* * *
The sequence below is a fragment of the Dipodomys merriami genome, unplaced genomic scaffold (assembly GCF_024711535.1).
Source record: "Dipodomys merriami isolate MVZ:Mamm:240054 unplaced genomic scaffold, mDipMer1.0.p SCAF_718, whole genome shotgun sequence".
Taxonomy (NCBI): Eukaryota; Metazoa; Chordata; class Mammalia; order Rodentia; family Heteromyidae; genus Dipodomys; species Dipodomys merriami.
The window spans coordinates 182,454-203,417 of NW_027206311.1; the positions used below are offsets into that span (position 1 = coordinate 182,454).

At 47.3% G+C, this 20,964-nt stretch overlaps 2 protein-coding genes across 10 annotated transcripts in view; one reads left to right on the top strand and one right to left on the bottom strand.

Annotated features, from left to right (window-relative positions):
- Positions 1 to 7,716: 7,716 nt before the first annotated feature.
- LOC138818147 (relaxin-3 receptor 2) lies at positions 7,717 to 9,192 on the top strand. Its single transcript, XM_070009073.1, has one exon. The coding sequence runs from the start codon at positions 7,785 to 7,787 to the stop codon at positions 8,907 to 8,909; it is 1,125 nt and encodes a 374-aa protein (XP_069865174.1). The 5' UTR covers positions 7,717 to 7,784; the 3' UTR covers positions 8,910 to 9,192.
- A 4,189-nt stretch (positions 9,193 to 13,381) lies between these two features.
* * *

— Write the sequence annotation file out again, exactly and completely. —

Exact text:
The sequence below is a fragment of the Dipodomys merriami genome, unplaced genomic scaffold (assembly GCF_024711535.1).
Source record: "Dipodomys merriami isolate MVZ:Mamm:240054 unplaced genomic scaffold, mDipMer1.0.p SCAF_718, whole genome shotgun sequence".
Taxonomy (NCBI): Eukaryota; Metazoa; Chordata; class Mammalia; order Rodentia; family Heteromyidae; genus Dipodomys; species Dipodomys merriami.
The window spans coordinates 182,454-203,417 of NW_027206311.1; the positions used below are offsets into that span (position 1 = coordinate 182,454).

At 47.3% G+C, this 20,964-nt stretch overlaps 2 protein-coding genes across 10 annotated transcripts in view; one reads left to right on the top strand and one right to left on the bottom strand.

Annotated features, from left to right (window-relative positions):
- Positions 1 to 7,716: 7,716 nt before the first annotated feature.
- LOC138818147 (relaxin-3 receptor 2) lies at positions 7,717 to 9,192 on the top strand. Its single transcript, XM_070009073.1, has one exon. The coding sequence runs from the start codon at positions 7,785 to 7,787 to the stop codon at positions 8,907 to 8,909; it is 1,125 nt and encodes a 374-aa protein (XP_069865174.1). The 5' UTR covers positions 7,717 to 7,784; the 3' UTR covers positions 8,910 to 9,192.
- A 4,189-nt stretch (positions 9,193 to 13,381) lies between these two features.